Royal romance evolution: One man, many wives fades within 60 years in Thailand


From the era of Rama V with multiple wives to the era of Rama VII with a single wife, why did the perception of one man, many wives vanish within 60 years?

Aside from his work in reforming the nation and abolishing slavery, another facet of King Chulalongkorn, Rama V, is most remembered from our textbooks, his position as the king with the most consorts and concubines in Thai history, a total of 152.

In the past, it wasn’t just the laws of the era that allowed men to have multiple wives. The number of spouses also served as a way for men to display their status, both economically and socially. It was an age-old norm that dated back to the Sukhothai era, extending to the early Rattanakosin era, where marriage was used as a tool to reinforce political power.

It could be said that having multiple wives in that era was not just a common value, it became a tradition in the Siamese nobility.

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This raises the question as to why, within approximately 60 years from the reign of Rama V to the constitutional changes in 1932, the concept of monogamy became the main value of Thai society.

If the question is whether the monogamy in Thailand resulted from Siam’s adaptation to survive from the encroachment of Western powers, the answer wouldn’t be a resounding yes. But it cannot be denied that one of the sparks that ignited some Siamese to recognise the existence of a system other than polygamy was indeed the role of Westerners.

Historical Era

Looking back to the era of Rama IV, Dan Beach Bradley or Doctor Bradley was one of the first Westerners to attempt to promote the idea of monogamy through newspapers. He also criticised the king, claiming that Rama IV had more royal consorts than King Rama III.

This caused such a stir that it reached Rama IV, who had to “correct the news” and even retorted Bradley by saying that he should stop the high-ranking nobles from offering their daughters as concubines to the king.

However, Bradley’s efforts were not based on gender equality. They reflected his Christian beliefs as a missionary. When it came to Rama V’s era, there were reforms in education following the Western model, and a large number of elite children were sent to study in Europe.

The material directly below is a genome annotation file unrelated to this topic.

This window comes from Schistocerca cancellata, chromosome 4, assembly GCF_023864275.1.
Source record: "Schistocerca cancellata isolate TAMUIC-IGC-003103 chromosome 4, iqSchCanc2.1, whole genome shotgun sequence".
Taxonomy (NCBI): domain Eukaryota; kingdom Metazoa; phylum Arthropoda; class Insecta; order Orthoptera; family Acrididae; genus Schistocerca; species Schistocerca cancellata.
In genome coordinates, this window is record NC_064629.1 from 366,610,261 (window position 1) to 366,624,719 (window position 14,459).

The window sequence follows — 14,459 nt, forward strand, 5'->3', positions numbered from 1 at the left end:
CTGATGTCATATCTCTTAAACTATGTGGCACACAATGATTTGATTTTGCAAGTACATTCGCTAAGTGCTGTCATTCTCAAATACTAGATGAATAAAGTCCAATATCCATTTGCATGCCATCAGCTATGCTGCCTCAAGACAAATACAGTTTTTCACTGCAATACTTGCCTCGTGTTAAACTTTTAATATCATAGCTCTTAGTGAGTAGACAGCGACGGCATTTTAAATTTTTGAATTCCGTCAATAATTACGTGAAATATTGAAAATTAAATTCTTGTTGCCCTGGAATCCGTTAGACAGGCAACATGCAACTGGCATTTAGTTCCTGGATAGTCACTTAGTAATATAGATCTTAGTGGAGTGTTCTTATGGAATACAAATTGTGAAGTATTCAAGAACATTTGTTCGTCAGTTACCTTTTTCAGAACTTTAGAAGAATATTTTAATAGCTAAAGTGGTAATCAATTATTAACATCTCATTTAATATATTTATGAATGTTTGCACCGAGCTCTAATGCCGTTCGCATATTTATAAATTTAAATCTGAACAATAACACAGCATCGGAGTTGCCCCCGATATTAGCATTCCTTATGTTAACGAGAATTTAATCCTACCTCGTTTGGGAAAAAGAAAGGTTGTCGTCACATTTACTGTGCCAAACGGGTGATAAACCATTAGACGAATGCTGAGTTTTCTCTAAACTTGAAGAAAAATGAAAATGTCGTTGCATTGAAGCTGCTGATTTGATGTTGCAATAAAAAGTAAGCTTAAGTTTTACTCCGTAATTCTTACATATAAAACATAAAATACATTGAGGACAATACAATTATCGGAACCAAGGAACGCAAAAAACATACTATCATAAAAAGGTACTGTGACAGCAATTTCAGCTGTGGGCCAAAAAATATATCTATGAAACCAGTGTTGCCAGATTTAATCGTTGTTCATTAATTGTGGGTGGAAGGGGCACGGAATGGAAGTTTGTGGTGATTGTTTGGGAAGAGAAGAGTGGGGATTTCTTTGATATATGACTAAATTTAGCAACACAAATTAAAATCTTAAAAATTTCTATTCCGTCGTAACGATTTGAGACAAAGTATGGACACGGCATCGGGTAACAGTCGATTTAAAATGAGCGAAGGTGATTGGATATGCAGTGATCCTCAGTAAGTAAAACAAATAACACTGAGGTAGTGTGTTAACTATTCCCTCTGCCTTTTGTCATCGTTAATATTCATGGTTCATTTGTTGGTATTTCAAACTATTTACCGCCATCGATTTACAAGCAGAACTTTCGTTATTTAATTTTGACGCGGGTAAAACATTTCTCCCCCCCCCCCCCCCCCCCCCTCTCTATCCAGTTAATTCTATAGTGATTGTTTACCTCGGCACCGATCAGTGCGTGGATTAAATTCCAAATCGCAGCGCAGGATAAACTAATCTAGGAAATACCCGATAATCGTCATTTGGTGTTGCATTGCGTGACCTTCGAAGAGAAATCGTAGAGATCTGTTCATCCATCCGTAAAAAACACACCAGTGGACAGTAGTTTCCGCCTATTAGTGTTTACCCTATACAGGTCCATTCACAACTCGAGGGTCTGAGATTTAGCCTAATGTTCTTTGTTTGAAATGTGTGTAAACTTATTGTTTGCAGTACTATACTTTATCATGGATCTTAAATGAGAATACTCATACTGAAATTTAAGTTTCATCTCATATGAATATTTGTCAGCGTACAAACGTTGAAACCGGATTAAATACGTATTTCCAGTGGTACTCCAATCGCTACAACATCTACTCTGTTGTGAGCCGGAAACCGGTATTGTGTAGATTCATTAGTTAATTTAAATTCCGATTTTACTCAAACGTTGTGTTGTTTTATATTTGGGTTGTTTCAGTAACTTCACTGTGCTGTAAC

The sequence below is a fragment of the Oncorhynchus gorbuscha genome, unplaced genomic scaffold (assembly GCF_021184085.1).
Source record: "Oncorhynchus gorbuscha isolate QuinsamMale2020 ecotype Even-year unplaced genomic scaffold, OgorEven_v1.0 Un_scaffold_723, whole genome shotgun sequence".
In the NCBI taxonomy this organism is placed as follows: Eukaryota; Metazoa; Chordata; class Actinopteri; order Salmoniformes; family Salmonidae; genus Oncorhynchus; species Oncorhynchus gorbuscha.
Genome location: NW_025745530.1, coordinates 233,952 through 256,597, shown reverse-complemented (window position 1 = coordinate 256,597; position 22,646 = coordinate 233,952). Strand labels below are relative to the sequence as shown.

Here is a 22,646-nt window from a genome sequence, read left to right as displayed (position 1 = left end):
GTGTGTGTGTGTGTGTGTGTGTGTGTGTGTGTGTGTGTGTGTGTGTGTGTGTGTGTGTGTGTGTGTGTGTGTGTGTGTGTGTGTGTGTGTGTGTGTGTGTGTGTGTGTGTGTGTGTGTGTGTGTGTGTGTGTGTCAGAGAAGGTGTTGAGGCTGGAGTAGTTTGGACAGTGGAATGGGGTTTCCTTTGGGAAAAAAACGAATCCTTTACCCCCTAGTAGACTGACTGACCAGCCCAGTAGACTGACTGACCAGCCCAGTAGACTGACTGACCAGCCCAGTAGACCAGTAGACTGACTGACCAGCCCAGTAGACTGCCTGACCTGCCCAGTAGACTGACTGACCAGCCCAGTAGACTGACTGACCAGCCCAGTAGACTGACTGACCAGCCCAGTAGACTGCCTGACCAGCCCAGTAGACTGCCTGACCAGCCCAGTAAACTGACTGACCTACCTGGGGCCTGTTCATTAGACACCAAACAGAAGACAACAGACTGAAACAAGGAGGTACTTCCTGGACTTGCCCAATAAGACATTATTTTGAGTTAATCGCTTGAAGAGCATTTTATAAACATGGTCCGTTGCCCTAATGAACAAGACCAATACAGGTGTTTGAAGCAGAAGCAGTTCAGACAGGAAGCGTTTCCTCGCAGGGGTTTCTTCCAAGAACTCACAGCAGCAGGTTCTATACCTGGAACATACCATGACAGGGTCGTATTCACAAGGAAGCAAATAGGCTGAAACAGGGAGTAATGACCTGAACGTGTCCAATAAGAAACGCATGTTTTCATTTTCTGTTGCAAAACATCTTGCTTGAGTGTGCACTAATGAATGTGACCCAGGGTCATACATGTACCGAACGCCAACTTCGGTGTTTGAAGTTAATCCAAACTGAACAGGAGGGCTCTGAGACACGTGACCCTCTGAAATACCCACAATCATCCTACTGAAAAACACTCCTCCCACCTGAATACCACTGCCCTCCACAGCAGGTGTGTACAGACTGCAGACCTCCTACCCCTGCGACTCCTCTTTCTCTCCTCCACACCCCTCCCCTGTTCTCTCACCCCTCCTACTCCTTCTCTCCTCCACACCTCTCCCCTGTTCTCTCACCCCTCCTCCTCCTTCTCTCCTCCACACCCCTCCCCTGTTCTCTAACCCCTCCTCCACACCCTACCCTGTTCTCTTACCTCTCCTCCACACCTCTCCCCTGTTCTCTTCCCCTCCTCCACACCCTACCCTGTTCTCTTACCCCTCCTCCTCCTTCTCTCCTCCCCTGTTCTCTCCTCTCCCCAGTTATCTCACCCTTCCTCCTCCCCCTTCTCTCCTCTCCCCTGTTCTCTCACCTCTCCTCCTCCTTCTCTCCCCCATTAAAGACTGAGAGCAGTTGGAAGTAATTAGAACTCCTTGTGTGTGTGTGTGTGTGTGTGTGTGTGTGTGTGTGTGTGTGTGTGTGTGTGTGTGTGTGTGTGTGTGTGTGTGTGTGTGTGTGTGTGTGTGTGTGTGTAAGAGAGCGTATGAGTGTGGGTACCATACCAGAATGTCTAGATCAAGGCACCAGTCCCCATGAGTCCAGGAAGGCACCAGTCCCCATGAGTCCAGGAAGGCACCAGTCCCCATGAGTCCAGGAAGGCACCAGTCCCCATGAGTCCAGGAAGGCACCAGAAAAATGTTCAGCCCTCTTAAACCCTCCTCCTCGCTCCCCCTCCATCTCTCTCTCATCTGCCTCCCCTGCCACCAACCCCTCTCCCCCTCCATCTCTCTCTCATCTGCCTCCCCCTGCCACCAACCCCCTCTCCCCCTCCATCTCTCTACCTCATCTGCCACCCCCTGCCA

The liberal ideas that came back to Thailand with these young intellectuals caused the polygamous system to waver. Thai literature of that era began to critique societies that allowed men to have multiple wives, using stories of disadvantaged minor wives. However, the concept of monogamy was still widely rejected by many as being foreign to Thai society.

Prince Damrong Rajanubhab once said, “If we are to have only one wife, our country is not ready yet, it will cause people to suffer.”

Another significant turning point was during the reign of Rama VI.

Polygamy to monogamy

Rama VI, although he had four consorts, expressed his view towards the polygamous system as an outdated tradition, less civilised than the Westerners who only showed one wife publicly.

There were attempts to amend the marriage laws during Rama VI’s reign when the government was trying to reform Thai laws to gain judicial sovereignty. Prince Svasti Sophon was one of the nobles who fully supported the monogamy system.

He suggested that it was not necessary to strictly follow the Western model but could adopt the Japanese way, which, while embracing monogamy, also allowed registration for children born out of wedlock. However, Rama VI disagreed for several reasons, both socially and religiously. He believed that issuing laws merely to open up options for non-compliance is a degradation of the law.

When the king clearly showed his disagreement, the debate on this issue ended. The proposed law was revisited during the reign of King Rama VII, but even then, the majority initially favoured allowing men to have multiple wives.

It wasn’t until after the constitutional changes in 1932 that men were legally allowed only one wife. Yet, the concept of monogamy was not immediately accepted. However, it can no longer be said that Thais did not open up to this idea. By that time, the seeds of feminism had been sown in Thai society.

In the period from 1907 to 1930, middle-class women began to propagate new moral values that differed from other classes, especially the upper class. They began to critique the male-dominated system and wrote about gender inequality. They also tried to spread ideas about the rights women should have, reported Sanook.

While the king, nobility, and ruling class may have been key mechanisms in pushing policies to dismantle the polygamous system, the real cultural change came from the thoughts and feelings of those who were oppressed, the women who grew up under the polygamous system.

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Samantha Rose

Samantha was a successful freelance journalist who worked with international news organisations before joining Thaiger. With a Bachelor's degree in Journalism from London, her global perspective on news and current affairs is influenced by her days in the UK, Singapore, and across Thailand. She now covers general stories related to Thailand.

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